Monday, 03 11, 2013
Shelley Catharine Johnson
Deputy Communications Director
Generic versions of popular pain relievers must be made harder to abuse, Attorney General Jack Conway and 47 other state and territorial Attorneys General told federal officials in a letter sent today by the National Association of Attorneys General (NAAG). The letter encourages the U.S. Food and Drug Administration (FDA) to adopt standards requiring manufacturers and marketers of generic prescription painkillers to develop tamper- and abuse-resistant versions of their products.
"Prescription drug abuse is an epidemic that kills more than 1,000 Kentuckians each year," said General Conway, who co-chairs NAAG's Substance Committee. "Adding new physical and chemical features to prescription opioids to deter abuse could reduce misuse of these drugs and save lives in communities across Kentucky and the nation."
Attorney General Conway, along with Alabama Attorney General Luther Strange, Florida Attorney General Pam Bondi and North Carolina Attorney General Roy Cooper, led the effort to get state Attorneys General to write to the FDA about this important issue.
"The development of tamper-resistant and abuse-deterrent opioid drug products is a valuable aid to the law enforcement, legislative and public awareness initiatives many of us have implemented in our states to combat prescription drug abuse," General Conway said.
In their letter to the FDA, the Attorneys General expressed concern that non-medical users are shifting away from the new tamper-resistant formulations to non-tamper-resistant formulations of other opioids, as well as other illegal drugs.
"There is great concern in our law enforcement community that many non-tamper-resistant products are available for abuse when only a few products have been formulated with tamper-resistant features," the Attorneys General wrote.
When abused or used incorrectly, prescription drugs can be deadly. Fatal drug overdoses are now the leading cause of death due to unintentional injury in the United States exceeding even motor vehicle deaths, according to the U.S. Centers for Disease Control and Prevention.
Kentucky is one of the most medicated states in the country, and has the sixth highest overdose rate. Last year, 220 million doses of the highly addictive painkiller hydrocodone were dispensed in the Commonwealth. That's 51 doses for every man, woman and child in the state.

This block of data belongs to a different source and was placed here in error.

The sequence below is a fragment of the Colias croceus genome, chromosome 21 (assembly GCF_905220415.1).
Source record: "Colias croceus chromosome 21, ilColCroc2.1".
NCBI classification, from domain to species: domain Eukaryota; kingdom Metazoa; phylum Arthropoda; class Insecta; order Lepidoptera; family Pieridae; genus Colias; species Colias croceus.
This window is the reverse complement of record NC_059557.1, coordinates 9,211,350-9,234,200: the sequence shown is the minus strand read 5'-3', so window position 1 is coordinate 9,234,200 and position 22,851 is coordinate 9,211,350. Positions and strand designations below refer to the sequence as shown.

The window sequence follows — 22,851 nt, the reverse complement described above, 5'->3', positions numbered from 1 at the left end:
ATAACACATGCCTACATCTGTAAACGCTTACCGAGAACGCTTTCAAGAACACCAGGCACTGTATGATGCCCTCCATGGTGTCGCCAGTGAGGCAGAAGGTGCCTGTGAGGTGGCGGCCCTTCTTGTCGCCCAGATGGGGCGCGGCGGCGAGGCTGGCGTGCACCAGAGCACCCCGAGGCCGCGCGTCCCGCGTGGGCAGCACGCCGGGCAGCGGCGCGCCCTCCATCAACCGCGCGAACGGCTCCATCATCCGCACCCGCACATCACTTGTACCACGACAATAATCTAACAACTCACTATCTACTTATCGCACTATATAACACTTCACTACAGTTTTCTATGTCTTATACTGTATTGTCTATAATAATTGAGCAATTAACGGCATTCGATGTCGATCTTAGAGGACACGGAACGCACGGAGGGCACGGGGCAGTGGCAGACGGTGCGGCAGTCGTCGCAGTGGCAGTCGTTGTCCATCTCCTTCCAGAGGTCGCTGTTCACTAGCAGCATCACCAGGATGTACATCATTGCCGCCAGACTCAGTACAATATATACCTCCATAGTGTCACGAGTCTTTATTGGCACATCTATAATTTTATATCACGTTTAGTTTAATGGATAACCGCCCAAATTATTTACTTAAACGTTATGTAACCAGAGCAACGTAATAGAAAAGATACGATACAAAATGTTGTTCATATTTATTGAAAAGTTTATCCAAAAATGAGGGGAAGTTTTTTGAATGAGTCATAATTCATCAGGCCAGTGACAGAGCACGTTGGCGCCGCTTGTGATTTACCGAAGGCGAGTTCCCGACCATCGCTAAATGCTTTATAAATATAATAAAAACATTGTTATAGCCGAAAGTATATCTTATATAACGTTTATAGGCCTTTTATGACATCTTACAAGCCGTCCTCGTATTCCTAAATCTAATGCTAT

Combating prescription drug abuse
To fight the epidemic of prescription drug abuse, Attorney General Conway launched Kentucky's first and only statewide Prescription Drug Abuse Prevention Task Force in August of 2009. The task force has been involved in more than 430 prescription drug diversion investigations, including Operation Flamingo Road, the state's largest prescription drug bust that resulted in the arrest of more than 500 people.
In 2010, General Conway launched the Keep Kentucky Kids Safe initiative with the Kentucky Justice Cabinet and its Office of Drug Control Policy, Kentucky Pharmacists Association, National Association of Drug Diversion Investigators (NADDI), Operation UNITE and concerned parents. Since its launch, Attorney General Conway and his partners have alerted nearly 20,000 students about the dangers of prescription drug abuse.
In addition to his law enforcement and awareness efforts, General Conway worked closely with Governor Beshear, House Speaker Stumbo, Senate President Stivers and other lawmakers to win passage of landmark legislation in 2012 to prevent the abuse and diversion of prescription pills in the Commonwealth. Since its passage, prescriptions for hydrocodone are down almost 20 percent and prescriptions for Opana have been almost cut in half.
Attorney General Conway's Office has also filed suit against Purdue Pharma, the manufacturers of OxyContin for misrepresenting the addictive nature of the drug. A recent federal appeals court ruling has cleared the way for the case to be heard in Pike Circuit Court.
General Conway's efforts are making a difference. The latest report from the Substance Abuse and Mental Health Services Administration (SAMHSA) shows a decline in the non-medical use of prescription pain relievers among all age groups in Kentucky. The state is also below the national average for prescription drug abuse, for the first time.
In addition to the work being done here in the Commonwealth, Attorney General Conway reached across party lines to work with General Bondi in Florida to ensure that her state implemented an electronic prescription drug monitoring system similar to Kentucky's KASPER system. Together they have worked to stop shut down the pill pipeline between Florida and Kentucky and to see that all 50 states have prescription drug monitoring programs are in place and that all of the programs can share data across state lines.
Link to the AGs Letter to the FDA: http://ag.ky.gov/pdf_news/naag-fda-letter.pdf .